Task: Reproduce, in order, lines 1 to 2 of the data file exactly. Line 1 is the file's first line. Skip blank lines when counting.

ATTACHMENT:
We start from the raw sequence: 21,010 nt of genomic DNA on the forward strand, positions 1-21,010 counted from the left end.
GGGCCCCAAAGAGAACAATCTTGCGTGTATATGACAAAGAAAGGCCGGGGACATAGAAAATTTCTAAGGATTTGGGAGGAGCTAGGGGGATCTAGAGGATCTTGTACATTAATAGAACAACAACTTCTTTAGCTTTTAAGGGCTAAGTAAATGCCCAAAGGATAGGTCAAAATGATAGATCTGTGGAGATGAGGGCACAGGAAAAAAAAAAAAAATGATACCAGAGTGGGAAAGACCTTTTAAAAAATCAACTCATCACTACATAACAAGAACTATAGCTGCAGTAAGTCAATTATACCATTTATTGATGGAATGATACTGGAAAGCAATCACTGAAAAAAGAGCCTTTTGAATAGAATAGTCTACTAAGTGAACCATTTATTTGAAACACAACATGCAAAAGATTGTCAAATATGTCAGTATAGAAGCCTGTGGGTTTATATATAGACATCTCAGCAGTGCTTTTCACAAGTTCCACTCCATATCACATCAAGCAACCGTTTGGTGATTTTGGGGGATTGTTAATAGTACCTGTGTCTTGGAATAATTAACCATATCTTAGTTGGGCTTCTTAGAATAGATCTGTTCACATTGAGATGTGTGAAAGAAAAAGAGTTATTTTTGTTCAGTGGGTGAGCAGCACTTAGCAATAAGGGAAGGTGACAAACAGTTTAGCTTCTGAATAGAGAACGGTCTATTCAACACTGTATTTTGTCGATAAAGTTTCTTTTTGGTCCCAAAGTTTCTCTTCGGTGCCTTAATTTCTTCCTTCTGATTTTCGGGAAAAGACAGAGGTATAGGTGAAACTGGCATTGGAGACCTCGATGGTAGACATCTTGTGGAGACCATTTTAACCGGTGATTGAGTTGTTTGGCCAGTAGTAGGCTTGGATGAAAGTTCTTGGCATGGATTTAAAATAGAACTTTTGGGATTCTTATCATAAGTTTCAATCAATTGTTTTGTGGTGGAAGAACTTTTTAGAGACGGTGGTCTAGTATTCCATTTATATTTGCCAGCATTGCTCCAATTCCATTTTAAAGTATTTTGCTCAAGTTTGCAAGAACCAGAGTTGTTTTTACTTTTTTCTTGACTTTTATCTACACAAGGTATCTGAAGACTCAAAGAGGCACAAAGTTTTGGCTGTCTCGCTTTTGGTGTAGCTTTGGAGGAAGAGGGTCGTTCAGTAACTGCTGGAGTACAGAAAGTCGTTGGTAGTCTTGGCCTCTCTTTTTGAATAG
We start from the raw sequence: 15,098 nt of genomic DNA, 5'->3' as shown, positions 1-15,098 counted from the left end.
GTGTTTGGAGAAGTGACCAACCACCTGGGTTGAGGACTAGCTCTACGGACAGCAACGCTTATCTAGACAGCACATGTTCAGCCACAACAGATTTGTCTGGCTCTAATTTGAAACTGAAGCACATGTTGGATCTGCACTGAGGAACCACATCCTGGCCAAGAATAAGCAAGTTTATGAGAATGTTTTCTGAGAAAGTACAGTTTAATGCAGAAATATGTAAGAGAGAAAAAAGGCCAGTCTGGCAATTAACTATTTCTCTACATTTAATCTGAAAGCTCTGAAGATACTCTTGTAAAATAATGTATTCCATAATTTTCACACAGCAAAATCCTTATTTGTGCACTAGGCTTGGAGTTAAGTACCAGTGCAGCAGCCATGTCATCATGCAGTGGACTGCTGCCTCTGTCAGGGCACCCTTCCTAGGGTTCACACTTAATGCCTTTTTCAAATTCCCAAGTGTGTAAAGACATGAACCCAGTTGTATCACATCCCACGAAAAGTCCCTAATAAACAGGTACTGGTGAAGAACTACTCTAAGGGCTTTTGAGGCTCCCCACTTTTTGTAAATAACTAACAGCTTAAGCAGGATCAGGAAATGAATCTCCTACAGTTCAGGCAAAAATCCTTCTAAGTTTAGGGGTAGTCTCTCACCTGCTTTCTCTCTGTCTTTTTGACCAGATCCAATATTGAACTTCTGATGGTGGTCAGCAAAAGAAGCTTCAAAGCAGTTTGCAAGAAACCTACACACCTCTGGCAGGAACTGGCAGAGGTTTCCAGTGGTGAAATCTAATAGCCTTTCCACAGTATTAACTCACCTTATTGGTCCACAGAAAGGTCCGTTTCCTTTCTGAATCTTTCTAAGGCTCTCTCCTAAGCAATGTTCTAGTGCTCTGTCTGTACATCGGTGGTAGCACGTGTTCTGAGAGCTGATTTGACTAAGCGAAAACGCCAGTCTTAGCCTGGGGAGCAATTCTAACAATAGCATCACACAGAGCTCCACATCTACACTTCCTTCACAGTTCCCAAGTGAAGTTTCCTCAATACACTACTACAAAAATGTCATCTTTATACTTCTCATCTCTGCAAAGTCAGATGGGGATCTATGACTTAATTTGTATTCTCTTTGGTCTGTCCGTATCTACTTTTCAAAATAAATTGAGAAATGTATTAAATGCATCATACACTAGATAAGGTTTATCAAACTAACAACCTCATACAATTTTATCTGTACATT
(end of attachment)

We start from the raw sequence: 21,010 nt of genomic DNA on the forward strand, positions 1-21,010 counted from the left end.
GGGCCCCAAAGAGAACAATCTTGCGTGTATATGACAAAGAAAGGCCGGGGACATAGAAAATTTCTAAGGATTTGGGAGGAGCTAGGGGGATCTAGAGGATCTTGTACATTAATAGAACAACAACTTCTTTAGCTTTTAAGGGCTAAGTAAATGCCCAAAGGATAGGTCAAAATGATAGATCTGTGGAGATGAGGGCACAGGAAAAAAAAAAAAAATGATACCAGAGTGGGAAAGACCTTTTAAAAAATCAACTCATCACTACATAACAAGAACTATAGCTGCAGTAAGTCAATTATACCATTTATTGATGGAATGATACTGGAAAGCAATCACTGAAAAAAGAGCCTTTTGAATAGAATAGTCTACTAAGTGAACCATTTATTTGAAACACAACATGCAAAAGATTGTCAAATATGTCAGTATAGAAGCCTGTGGGTTTATATATAGACATCTCAGCAGTGCTTTTCACAAGTTCCACTCCATATCACATCAAGCAACCGTTTGGTGATTTTGGGGGATTGTTAATAGTACCTGTGTCTTGGAATAATTAACCATATCTTAGTTGGGCTTCTTAGAATAGATCTGTTCACATTGAGATGTGTGAAAGAAAAAGAGTTATTTTTGTTCAGTGGGTGAGCAGCACTTAGCAATAAGGGAAGGTGACAAACAGTTTAGCTTCTGAATAGAGAACGGTCTATTCAACACTGTATTTTGTCGATAAAGTTTCTTTTTGGTCCCAAAGTTTCTCTTCGGTGCCTTAATTTCTTCCTTCTGATTTTCGGGAAAAGACAGAGGTATAGGTGAAACTGGCATTGGAGACCTCGATGGTAGACATCTTGTGGAGACCATTTTAACCGGTGATTGAGTTGTTTGGCCAGTAGTAGGCTTGGATGAAAGTTCTTGGCATGGATTTAAAATAGAACTTTTGGGATTCTTATCATAAGTTTCAATCAATTGTTTTGTGGTGGAAGAACTTTTTAGAGACGGTGGTCTAGTATTCCATTTATATTTGCCAGCATTGCTCCAATTCCATTTTAAAGTATTTTGCTCAAGTTTGCAAGAACCAGAGTTGTTTTTACTTTTTTCTTGACTTTTATCTACACAAGGTATCTGAAGACTCAAAGAGGCACAAAGTTTTGGCTGTCTCGCTTTTGGTGTAGCTTTGGAGGAAGAGGGTCGTTCAGTAACTGCTGGAGTACAGAAAGTCGTTGGTAGTCTTGGCCTCTCTTTTTGAATAG